Animals and Grief: A journal club discussion

In an attempt to keep up regular content… Apologies in advance for the depressing nature. To balance the depression, this post may also get a little nerdy.

Subi isn’t handling the loss of his best friend well at all so, me, being a librarian, turned to journal literature for answers. I should clarify that. Me, being a medical librarian, turned to journal literature for answers.

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Shock of all shocks, Subi ate something. 

Unfortunately, there is not a lot of scientific research on the subject of horses and grief. PubMed, you let me down. Fine, PubMed hasn’t let me down (well, yes it has, but those issues run deeper). Anyway, turning to Agricola and a search that shames my research librarian’s heart, I discovered the follow article:

Dickinson GE, Hoffmann HC. The difference between dead and away: An exploratory study of behavior change during companion animal euthanasia. J Vet Behav. 2016;15:61-65. doi:10.1016/J.JVEB.2016.08.073

It’s somewhat canine focused, but does address horses. It confirms much of the research is anecdotal. And this was solely survey based instrument, but it’s something. I’ve pulled out some parts of the article (citation above from Journal of Veterinary Behavior — it’s an Elsevier article and likely isn’t available open access… if you’re having difficulty located a copy or accessing it through your library, email me)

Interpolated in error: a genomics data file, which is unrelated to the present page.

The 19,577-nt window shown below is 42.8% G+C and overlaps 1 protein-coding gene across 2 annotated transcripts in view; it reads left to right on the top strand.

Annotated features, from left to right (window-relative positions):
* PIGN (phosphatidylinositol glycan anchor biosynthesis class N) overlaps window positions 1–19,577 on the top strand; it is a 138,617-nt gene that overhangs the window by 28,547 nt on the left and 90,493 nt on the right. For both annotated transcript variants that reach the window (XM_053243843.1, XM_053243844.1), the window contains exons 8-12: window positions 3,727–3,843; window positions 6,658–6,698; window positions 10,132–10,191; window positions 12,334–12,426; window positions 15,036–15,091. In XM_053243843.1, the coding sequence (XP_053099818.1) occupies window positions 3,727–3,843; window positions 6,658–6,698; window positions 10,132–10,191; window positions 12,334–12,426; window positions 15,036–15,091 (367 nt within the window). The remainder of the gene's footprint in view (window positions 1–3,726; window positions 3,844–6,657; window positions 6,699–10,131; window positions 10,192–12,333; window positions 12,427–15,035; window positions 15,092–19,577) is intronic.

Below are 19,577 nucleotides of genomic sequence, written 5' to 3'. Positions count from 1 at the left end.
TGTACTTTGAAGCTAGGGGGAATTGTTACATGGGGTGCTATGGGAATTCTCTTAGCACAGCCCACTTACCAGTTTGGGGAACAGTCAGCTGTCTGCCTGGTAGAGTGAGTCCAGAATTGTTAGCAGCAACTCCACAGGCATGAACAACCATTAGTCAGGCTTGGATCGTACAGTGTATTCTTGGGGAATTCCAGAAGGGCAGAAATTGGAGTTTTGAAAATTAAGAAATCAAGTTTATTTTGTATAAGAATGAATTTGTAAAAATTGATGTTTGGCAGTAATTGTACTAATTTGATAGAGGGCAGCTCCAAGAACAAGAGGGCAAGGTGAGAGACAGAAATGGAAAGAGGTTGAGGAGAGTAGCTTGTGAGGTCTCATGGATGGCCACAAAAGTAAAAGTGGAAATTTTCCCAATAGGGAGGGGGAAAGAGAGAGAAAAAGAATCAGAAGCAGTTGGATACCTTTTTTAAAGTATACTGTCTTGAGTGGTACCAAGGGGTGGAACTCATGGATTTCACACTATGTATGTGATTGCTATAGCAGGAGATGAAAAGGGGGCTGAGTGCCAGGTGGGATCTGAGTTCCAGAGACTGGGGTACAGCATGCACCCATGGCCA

Regarding horses’ reactions to euthanasia and death, a 58-year-old male veterinarian said that “I have noticed on many occasions that while leading an infirmed horse to a specific area in the pasture to be euthanized, other horses initially want to follow but are suddenly turned away when the horse to be put down ‘whinnies’ to them.” In the same way, a 54-year-old female veterinarian reported that on 2 occasions when horses were stable mates and very close, following euthanasia of one of the horses, the other horse walked within 12 or so feet of the body and started grazing. This veterinarian believes that “they understand being away and being dead the presence of the body allowed some level of acceptance” (63).

So much truth here. With Hayley, I never walked the boys up to her, but Subi knew. He possibly could see her body from the field. I’m sure he understood (Batt screamed for her, but wasn’t frantic). With Batt, I think he’s missing the closure which is why it’s so much harder. If we lost him at home, I’d have walked him over. If I had more time before the clinic, I’d have brought him over too, but I ran out of time. The acceptance phase helps so much.

Opinion on why animals exhibit behavior changes: “…the most frequent explanation was animal grief and empathy (i.e., veterinarians suggested that animals grieve loss similar to humans and are aware that an animal is ill and/or deceased, and they might even see the illness before humans do), followed by responding to the cues of anxiety, emotionality, and/or grief of the humans in the room…”(63).

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Chewy sent me flowers